By Geoffrey Smith
Investing.com — U.S. jobless claims data are set to grab the headlines again, with the number of new claims expected to edge down to 5.1 million. Stocks are set to open higher after President Donald Trump says he’ll issue new guidelines for reopening the U.S. economy in the afternoon. The U.K. and Japan extend their lockdown measures, while the pace of continental European reopening picks up. And oil prices rebound from the $20 level ahead of OPEC’s monthly report. Here’s what you need to know in financial markets on Thursday, April 16th.
1. Jobless claims expected to ease a little
Are you ready?
Another 5.1 million Americans are expected to have filed initial claims for unemployment benefits last week, down from 6.65 million the week before. Ongoing claims are expected to rise to 13.5 million from 7.46 million a week earlier, according to analysts polled by Investing.com.
The numbers are due out at 8:30 AM ET (1230 GMT).
Wednesday saw the biggest-ever monthly drop in U.S. retail sales and the sharpest fall in industrial production since 1946, as lockdowns to contain the spread of the Covid-19 virus took effect across the country.
2. Trump to issue new guidelines on reopening the U.S. economy
President Donald Trump said he will issue new guidelines for reopening the economy later Thursday, saying that “the data suggests that, nationwide, we have passed the peak on new cases.”
He pointed to declines in new cases in New York city and New Orleans, while the growth of new cases in Detroit and Denver has flattened out. Trump also noted “progress” in Washington DC, Baltimore and St. Louis.
“New U.S. cases per million will soon be at the levels which prompted easing lockdowns in Italy, Spain and Austria, said Pantheon Macroeconomics chief economist Ian Shepherdson.
Meanwhile, The Wall Street Journal reported that business leaders had urged Trump on a conference call not to hurry the reopening of the economy, saying that people will need much greater access to testing before they have confidence to resume normal patterns of working and socializing.
3. Stocks set to open higher; Morgan Stanley (NYSE:MS) earnings due
U.S. stocks are set to open cautiously higher in response to Trump’s comments after falling on Wednesday in reaction to the drops in retail sales and industrial output.
By 6:35 AM ET (1035 GMT), the Dow Jones 30 Futures contract was up 115 points or 0.5%, while the S&P 500 Futures was up 0.7% and the Nasdaq 100 Futures contract was up 1.0%. Morgan Stanley is set to round off a bank earning season characterized by $25 billion in loan-loss provisions but some stellar numbers for trading revenue.
Havens remain in demand: the dollar index was consolidating above 100 after the U.S. data triggered a fresh bout of safe haven buying of the world’s reserve currency. Treasury bond yields were mostly unchanged after sharp falls on Wednesday. Gold futures were steady above $1,750 an ounce.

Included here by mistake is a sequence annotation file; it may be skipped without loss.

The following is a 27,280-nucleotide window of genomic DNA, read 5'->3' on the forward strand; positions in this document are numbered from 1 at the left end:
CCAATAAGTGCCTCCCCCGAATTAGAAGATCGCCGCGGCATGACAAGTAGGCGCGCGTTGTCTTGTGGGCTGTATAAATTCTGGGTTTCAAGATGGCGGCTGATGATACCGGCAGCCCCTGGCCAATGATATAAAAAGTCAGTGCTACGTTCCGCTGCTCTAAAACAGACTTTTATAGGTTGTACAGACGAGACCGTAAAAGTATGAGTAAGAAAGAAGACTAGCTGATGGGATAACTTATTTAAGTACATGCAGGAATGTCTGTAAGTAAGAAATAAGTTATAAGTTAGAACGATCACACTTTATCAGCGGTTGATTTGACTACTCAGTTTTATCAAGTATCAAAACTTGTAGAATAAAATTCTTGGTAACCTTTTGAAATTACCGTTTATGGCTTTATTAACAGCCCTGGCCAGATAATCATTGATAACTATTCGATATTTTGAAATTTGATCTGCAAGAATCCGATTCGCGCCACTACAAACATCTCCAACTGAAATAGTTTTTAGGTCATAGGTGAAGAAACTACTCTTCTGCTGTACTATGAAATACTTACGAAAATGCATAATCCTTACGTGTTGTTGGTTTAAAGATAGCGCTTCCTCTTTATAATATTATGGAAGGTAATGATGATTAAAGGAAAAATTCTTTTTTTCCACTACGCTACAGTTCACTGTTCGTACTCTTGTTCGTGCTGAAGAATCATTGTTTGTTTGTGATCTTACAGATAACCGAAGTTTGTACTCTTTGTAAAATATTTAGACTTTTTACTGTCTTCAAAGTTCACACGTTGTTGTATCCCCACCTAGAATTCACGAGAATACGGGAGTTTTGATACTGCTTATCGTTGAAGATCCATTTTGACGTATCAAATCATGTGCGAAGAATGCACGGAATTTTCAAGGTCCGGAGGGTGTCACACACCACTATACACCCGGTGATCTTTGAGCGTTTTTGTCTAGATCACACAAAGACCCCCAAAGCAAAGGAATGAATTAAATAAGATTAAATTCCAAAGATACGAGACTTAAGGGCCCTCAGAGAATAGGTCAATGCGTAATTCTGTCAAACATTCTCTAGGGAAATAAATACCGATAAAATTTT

4. U.K. extends lockdown as Germany flags gradual reopening
Sterling slipped and U.K. stocks underperformed, as the U.K. extended its lockdown measures for another three weeks.
Meanwhile, Japan extended its state of emergency to nationwide status in response to stubborn increases in new cases across the country. Emergency measures had previously been restricted to Tokyo and a couple of other metropolitan areas.
Germany registered its highest rate of new infections in five days, although daily calculations everywhere have been vulnerable to distortion over the Easter week. Europe’s largest economy on Wednesday said it will reopen smaller shops and all auto dealerships from next week, and intends to partially reopen its schools from May 3rd. Large-scale public events and gatherings will, however, remain banned until the end of August.
5. Oil prices rebound; OPEC report eyed
Crude oil prices rebounded again from the $20 level as traders attempted to guess the pain threshold of key producers.
Goldman Sachs (NYSE:GS) analysts have argued that anything below $20/bbl is below the cash costs threshold of many producers and thus unlikely to last for long. However, the near-term glut remains acute, with physical cargoes of Russian Urals blend reportedly being quoted at $14 a barrel on Thursday.
Bloomberg reported overnight that the U.S. administration is examining the possibility of paying oil companies not to produce oil. However, that is likely to be blocked by a Democrat-dominated House of Representatives who blocked provisions to spend $3 billion filling the Strategic Petroleum Reserve last month.
The Organization of Petroleum Exporting Countries is due to release its monthly oil market report at 7 AM ET, although its forecasts – at least on supply – are likely to tally closely with the calculations that were behind last weekend’s output cut deal.
Top 5 Things to Know in the Market on Thursday, April 16th